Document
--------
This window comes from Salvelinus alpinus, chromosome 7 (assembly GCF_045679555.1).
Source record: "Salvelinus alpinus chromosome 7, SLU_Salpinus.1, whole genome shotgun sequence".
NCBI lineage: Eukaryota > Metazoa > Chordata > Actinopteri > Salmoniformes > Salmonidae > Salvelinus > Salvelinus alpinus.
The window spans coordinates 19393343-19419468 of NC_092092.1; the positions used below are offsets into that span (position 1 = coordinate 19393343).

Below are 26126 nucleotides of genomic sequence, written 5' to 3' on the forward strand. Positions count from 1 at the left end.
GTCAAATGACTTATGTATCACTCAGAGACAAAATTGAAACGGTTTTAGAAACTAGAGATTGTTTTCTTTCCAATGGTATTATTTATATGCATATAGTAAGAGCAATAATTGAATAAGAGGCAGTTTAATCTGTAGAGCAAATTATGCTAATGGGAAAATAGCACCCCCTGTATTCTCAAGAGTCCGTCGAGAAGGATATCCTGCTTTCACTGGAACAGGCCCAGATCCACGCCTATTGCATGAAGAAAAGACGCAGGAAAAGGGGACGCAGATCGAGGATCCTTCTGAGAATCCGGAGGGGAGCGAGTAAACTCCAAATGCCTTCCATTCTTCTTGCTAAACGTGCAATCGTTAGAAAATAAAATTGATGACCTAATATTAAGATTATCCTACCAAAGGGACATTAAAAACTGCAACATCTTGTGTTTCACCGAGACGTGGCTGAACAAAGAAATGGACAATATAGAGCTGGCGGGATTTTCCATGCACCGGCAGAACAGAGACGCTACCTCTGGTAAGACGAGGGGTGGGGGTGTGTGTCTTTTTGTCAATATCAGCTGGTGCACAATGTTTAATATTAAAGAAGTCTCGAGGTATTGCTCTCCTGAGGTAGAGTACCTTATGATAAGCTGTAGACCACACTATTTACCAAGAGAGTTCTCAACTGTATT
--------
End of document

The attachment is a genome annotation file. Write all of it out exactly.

This window comes from Salvelinus alpinus, chromosome 7 (assembly GCF_045679555.1).
Source record: "Salvelinus alpinus chromosome 7, SLU_Salpinus.1, whole genome shotgun sequence".
NCBI lineage: Eukaryota > Metazoa > Chordata > Actinopteri > Salmoniformes > Salmonidae > Salvelinus > Salvelinus alpinus.
The window spans coordinates 19393343-19419468 of NC_092092.1; the positions used below are offsets into that span (position 1 = coordinate 19393343).

Below are 26126 nucleotides of genomic sequence, written 5' to 3' on the forward strand. Positions count from 1 at the left end.
GTCAAATGACTTATGTATCACTCAGAGACAAAATTGAAACGGTTTTAGAAACTAGAGATTGTTTTCTTTCCAATGGTATTATTTATATGCATATAGTAAGAGCAATAATTGAATAAGAGGCAGTTTAATCTGTAGAGCAAATTATGCTAATGGGAAAATAGCACCCCCTGTATTCTCAAGAGTCCGTCGAGAAGGATATCCTGCTTTCACTGGAACAGGCCCAGATCCACGCCTATTGCATGAAGAAAAGACGCAGGAAAAGGGGACGCAGATCGAGGATCCTTCTGAGAATCCGGAGGGGAGCGAGTAAACTCCAAATGCCTTCCATTCTTCTTGCTAAACGTGCAATCGTTAGAAAATAAAATTGATGACCTAATATTAAGATTATCCTACCAAAGGGACATTAAAAACTGCAACATCTTGTGTTTCACCGAGACGTGGCTGAACAAAGAAATGGACAATATAGAGCTGGCGGGATTTTCCATGCACCGGCAGAACAGAGACGCTACCTCTGGTAAGACGAGGGGTGGGGGTGTGTGTCTTTTTGTCAATATCAGCTGGTGCACAATGTTTAATATTAAAGAAGTCTCGAGGTATTGCTCTCCTGAGGTAGAGTACCTTATGATAAGCTGTAGACCACACTATTTACCAAGAGAGTTCTCAACTGTATT